These two blip.tv videos (part 1, part 2) cover the complete 8/13/09 meeting of Northampton’s Planning Board. The recording was made by Ben Spencer. The first video is 1 hour 28 minutes long and addresses these agenda items:
7:00 P.M. Request by Marge Curello for Special Permit/Site Plan Amendment to change the house plans/elevations for the single family house at 44 High St, Florence, Map ID 17C-167.
7:20 P.M. Request by Jerome Szawlowski for Special Permit for frontage reduction to create a new single family house lot at 25 Henry St, Northampton, Map ID 32C-311.
7:50 P.M. Request by Forish Construction, Inc. for Site Plan Approval to construct a 5,836 square foot auto dealership (Lia Kia) at 263 King St, Northampton, Map Id 24B-67.
The second video is 35 minutes long and address this agenda item:
Board discussion about proposed zoning amendment regarding special permits for heavy public use options.
The board was divided on whether it is the proper body to issue special permits for heavy public uses such as the proposed expansion of the Northampton landfill. Member Marilyn Richards favored the idea, but several other members (Mark Sullivan, Kenneth Jodrie, Stephen Gilson, George Kohout) had reservations, believing that the City Council is the more appropriate venue for major political decisions.
0:29:40… Kenneth Jodrie: “I just feel very strongly that this is a decision that has to do with the economics of how the city is run…in fact we say to lots of applicants, ‘Don’t tell us about the economics of it because we don’t deal with that. That’s not our thing.’ That is a big part of the decision on that landfill–the money. And that’s a city councilor decision. That’s all about the finances of the city… If you close that landfill, there’s a huge impact on the city’s budget. It’s a political decision. That’s not a site plan approval issue, and I don’t think it’s…a special permit, at least in the way that we typically deal with special permits.”
0:30:36… Stephen Gilson: “The ramifications…of the landfill are far beyond what we are typically involved in… I think there’s so many issues that are outside what our general background and our decision-making typically covers that I still think it’s a political issue.”
Gazette: “Lia Kia plan continued to September” (8/13/09)
…Lia Auto Group, the Albany, N.Y.-based company that operates Lia Toyota at 280 King St. and Lia Honda at 293 King St., has submitted plans to the city for a 5,800-square-foot showroom at 263 King St. in what is now a parking lot of Lia Honda, site of the former Agway building.
The project requires site plan approval from the Planning Board, whose members on Thursday were not comfortable holding a scheduled public hearing because of unresolved stormwater permit issues for both the new Lia Kia proposal and the existing Lia Honda building the company developed three years ago…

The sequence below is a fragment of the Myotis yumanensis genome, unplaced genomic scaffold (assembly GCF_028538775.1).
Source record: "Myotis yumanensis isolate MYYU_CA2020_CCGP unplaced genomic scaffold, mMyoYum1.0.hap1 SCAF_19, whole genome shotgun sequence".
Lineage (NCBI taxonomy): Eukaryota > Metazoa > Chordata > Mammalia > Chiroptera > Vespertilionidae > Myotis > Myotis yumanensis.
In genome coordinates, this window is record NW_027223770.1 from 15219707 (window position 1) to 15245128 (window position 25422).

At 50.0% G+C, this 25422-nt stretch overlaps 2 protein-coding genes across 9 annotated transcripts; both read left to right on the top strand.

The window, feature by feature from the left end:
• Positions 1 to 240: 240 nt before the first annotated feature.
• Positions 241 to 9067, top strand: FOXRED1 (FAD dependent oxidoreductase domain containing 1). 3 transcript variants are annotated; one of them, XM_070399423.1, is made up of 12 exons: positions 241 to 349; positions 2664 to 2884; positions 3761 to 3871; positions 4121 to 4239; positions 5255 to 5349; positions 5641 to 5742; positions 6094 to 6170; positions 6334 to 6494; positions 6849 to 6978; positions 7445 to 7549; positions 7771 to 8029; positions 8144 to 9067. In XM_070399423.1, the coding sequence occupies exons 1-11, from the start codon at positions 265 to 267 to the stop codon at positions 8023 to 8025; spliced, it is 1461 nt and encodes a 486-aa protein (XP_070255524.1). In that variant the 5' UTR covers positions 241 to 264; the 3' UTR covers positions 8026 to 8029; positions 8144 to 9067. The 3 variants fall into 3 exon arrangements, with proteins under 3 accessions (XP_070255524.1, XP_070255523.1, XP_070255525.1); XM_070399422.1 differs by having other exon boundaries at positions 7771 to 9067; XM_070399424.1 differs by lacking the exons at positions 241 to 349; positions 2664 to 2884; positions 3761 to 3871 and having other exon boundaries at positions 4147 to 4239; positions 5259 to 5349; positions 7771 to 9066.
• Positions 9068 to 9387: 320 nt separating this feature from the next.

To Forish’s dismay, the board decided to continue the hearing without discussion to Sept. 10…
Video: Committee on Economic Development, Housing and Land Use, 8/10/09 Meeting
0:56:40-1:50:58 …Should the City Council retain special permit decision-making authority over landfill expansion (the landfill is a “heavy public use”) or transfer that authority to the Planning Board?… Discussion of ballot questions regarding landfill expansion…
Solid Waste Alternatives Study: Information Sessions on August 17, September 14
Video: Special City Council Meeting of 7/30/09; Landfill Ballot Question Rejected
Sunday Republican: “Landfill project prompts debate” (8/2/09)
Ward 4 Councilor David P. Narkewicz submitted an ordinance change that would relieve the council of permitting authority for so-called “heavy public use” projects and give that authority to the Planning Board. As it now stands, the council will decide whether to issue a special permit for the controversial landfill expansion on Glendale Road, if the Department of Public Works brings that project forward…
Narkewicz’ proposal was referred to the Ordinance Committee, the Planning Board and the Committee on Education, Housing and Land Use.
Video and Slides: Public Forum on Innovative Approaches to Manage Northampton’s Solid Waste, 11/19/08
Mayor Clare Higgins asserts that the region has a moral obligation to deal with its trash locally. The Valley Advocate quotes her as saying, “We are providing a regional public service… Western Massachusetts should deal with Western Massachusetts trash. And even leaving the region out of the equation, Northampton has to send its trash somewhere. What are the options? Will we feel good about ourselves if we ship our trash out of state to a poorer community?”
Gary Liss challenges this notion (1:55:10-1:56:30), saying, “I don’t think you have to assume that you have to provide landfill capacity. You could provide transfer capacity. The assumption of having to provide local capacity was in the 80s, when there was a concern that there wasn’t going to be disposal capacity available anywhere, and ‘we’re running out of landfill space’. That was the driver for a lot of the programs of the 80s and 90s. That doesn’t compute anymore with the regional haul…
Water Not Waste Launches to Save Barnes Aquifer
Paradise City Forum: Landfill and Aquifer
Department of Public Works: Landfill Documents